Last year, the county’s budget for the road and bridge fund was $24.3 million.
The county has a crew solely responsible for patching potholes. Once a pothole has been found it is filled with hot mix asphalt concrete in warm, dry conditions, then compacted using a smooth wheel roller.
In Farmersville, city roads present a whole new set of challenges due to a limited budget.
Roads are prioritized by City Manager Ben White and city council based on how bad the road is, combined with the number of complaints received.
Each year, the allocated street budget is enough to fix minor repairs like potholes.This year, the city is focusing its efforts on improving Hamilton Street, Rike Street and the second phase of Farmersville Parkway, which wraps around the Collin College property.
A bond in the amount of $1,755,000 was issued to match a grant with Collin County to build the section around the Collin College.
In each instance the roads are being paid for by an alternative method: Hamilton Street is from the city’s 2013 street bond, Rike Street is through a match on a USDA grant and Farmersville Parkway is being paid for by the Tax Increment Reinvestment Zone (TIRZ).
“We can’t do all streets at one time,” White said. “If someone would give me $50 to $60 million I would be happy to fix all the roads in the town.”
A few years ago Farmersville passed a $3,573,828 bond for street repairs.
These bonds were taken out for street improvements, including drainage, traffic signs, land rights of way acquisitions and water and sewer improvements.
White has been hard at work in talks with the North Central Texas Council of Governments (NCTCOG) to get assistance on the remainder of Farmersville Parkway from the intersection up to Hwy. 78 and a portion of Hwy. 78 north from Hwy. 380 to McKinney Street. This roadway would be a four-lane divided thoroughfare.
Additional potential improvements are interconnects along Hwy. 380 funded by the TIRZ board. White says they have been very honest about helping with the roads.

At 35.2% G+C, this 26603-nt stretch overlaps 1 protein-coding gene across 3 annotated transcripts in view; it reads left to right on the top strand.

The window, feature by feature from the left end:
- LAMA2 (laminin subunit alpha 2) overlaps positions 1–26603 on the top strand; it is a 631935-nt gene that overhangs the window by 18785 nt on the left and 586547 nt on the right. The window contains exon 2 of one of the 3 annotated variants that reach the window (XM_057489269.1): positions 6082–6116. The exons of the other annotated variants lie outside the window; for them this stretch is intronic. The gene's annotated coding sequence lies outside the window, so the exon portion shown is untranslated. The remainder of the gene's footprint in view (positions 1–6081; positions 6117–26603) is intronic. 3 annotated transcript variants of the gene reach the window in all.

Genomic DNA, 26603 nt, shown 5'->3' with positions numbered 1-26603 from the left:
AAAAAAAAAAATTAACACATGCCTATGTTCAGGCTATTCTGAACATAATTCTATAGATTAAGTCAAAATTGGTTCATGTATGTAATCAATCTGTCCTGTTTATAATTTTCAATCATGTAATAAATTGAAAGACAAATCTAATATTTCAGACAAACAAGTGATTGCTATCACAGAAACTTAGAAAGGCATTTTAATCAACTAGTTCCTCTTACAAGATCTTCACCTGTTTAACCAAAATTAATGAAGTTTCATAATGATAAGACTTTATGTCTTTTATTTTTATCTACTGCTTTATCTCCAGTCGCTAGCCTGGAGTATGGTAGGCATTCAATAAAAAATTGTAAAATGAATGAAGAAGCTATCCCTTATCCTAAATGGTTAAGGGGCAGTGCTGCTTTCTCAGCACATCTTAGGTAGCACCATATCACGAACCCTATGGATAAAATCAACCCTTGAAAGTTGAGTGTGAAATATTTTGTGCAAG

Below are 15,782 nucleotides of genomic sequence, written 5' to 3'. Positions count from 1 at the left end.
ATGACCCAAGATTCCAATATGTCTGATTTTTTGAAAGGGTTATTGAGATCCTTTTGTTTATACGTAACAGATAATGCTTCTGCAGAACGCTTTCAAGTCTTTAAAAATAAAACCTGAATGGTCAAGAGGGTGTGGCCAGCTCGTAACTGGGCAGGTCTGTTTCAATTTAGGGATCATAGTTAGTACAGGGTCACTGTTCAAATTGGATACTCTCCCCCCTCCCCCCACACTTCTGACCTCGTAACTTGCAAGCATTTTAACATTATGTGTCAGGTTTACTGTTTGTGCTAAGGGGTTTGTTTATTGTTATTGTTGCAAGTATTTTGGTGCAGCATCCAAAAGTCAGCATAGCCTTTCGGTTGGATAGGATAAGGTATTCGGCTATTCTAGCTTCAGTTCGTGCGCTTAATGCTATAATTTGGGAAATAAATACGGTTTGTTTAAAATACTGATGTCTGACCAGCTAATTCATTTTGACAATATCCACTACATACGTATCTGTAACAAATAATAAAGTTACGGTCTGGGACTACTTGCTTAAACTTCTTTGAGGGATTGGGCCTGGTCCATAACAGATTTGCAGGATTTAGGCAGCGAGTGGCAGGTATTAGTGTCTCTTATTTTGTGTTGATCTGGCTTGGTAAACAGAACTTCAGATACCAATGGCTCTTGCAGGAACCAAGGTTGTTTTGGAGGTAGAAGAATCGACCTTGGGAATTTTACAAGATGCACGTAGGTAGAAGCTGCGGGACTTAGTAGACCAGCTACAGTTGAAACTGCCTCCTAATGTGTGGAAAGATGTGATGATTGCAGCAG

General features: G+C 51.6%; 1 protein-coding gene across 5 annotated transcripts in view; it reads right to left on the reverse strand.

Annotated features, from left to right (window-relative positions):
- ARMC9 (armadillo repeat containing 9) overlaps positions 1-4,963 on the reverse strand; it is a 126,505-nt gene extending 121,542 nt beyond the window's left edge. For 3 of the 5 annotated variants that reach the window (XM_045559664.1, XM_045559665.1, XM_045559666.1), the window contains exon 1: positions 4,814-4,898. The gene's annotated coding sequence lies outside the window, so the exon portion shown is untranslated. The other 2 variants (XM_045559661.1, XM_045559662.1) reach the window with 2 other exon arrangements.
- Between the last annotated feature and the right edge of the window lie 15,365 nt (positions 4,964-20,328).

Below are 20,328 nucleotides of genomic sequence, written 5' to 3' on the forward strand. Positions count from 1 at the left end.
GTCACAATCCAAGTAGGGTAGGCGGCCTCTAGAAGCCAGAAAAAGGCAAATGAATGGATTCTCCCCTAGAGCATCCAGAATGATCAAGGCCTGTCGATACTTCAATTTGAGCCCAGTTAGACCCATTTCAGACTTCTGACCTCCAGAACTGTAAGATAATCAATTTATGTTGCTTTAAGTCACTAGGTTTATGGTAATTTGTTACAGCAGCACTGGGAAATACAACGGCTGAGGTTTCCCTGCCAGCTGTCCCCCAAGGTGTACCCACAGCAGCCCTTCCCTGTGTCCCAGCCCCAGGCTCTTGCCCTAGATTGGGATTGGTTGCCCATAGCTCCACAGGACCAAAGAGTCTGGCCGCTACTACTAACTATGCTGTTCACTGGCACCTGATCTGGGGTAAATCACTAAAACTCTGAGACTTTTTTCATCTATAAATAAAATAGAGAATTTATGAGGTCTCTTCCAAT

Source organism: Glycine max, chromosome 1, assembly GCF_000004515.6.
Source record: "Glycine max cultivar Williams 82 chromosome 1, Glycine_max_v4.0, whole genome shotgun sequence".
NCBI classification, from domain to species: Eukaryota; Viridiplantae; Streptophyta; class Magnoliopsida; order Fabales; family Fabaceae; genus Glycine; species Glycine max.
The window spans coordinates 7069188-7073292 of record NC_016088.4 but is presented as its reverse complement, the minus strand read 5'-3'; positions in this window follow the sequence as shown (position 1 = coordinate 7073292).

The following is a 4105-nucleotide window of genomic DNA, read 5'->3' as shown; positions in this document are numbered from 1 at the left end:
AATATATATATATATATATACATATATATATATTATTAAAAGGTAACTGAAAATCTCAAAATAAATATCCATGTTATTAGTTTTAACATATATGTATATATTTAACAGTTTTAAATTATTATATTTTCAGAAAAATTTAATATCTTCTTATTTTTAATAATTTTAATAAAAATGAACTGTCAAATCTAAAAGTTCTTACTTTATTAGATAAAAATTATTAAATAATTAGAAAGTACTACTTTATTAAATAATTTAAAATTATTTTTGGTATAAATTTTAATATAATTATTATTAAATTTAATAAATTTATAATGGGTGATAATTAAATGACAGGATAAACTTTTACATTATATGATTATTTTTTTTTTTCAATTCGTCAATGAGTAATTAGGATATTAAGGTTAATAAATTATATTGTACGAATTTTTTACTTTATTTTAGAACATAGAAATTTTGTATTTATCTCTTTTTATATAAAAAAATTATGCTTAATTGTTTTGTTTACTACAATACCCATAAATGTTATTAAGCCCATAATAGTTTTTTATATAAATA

The city’s street budget is extremely limited, the city manager explained, due to the need for additional revenue.
“We are on the cusp of growth but we just aren’t there yet,” he said. “It has got to get to the point where we can do one street every year.”
That cost would be $300,000 to $400,000 just to redo a street, White explained.
In last year’s budget, the city had $238,461 set aside for road improvements. This amount basically takes care of maintenance repairs, White explained.
In Princeton, city roads present an entirely different set of issues, the main part being budgetary constraints.
“It’s tough to find the funds,” City Manager Derek Borg said.
To determine which roads need the most work, the city manager sends out public works employees to ‘grade’ each road throughout the city using a present service ability rating.
In the 2017-18 budget, the city’s street fund was $78,995, which Borg says was enough to patch some potholes and fix signs.
The city utilizes certificates of obligation (CO), a debt mechanism, to fund street repairs. The capital improvement fund, which takes roadway impact fees and allows street improvements is another mechanism that the city can use for street funding.
The roadways must be listed on the city’s capital improvement plan and add capacity for growth in order for roadway impact fees to be utilized.
North Beauchamp Boulevard is an example of one such road at a cost of $7.7 million.
One large project currently under design is Second Street. The project is being funded with a CO around $3 million. The city is working toward receiving a Safer Route to School grant to assist with the project. The roadway will have sidewalk and a bike lane, Borg said.
For Monte Carlo, two lanes will be open by the start of school and the rest will be finished around November.
Improvements to CR 400 will be complete in approximately 6 months. Look for updates on the city’s web-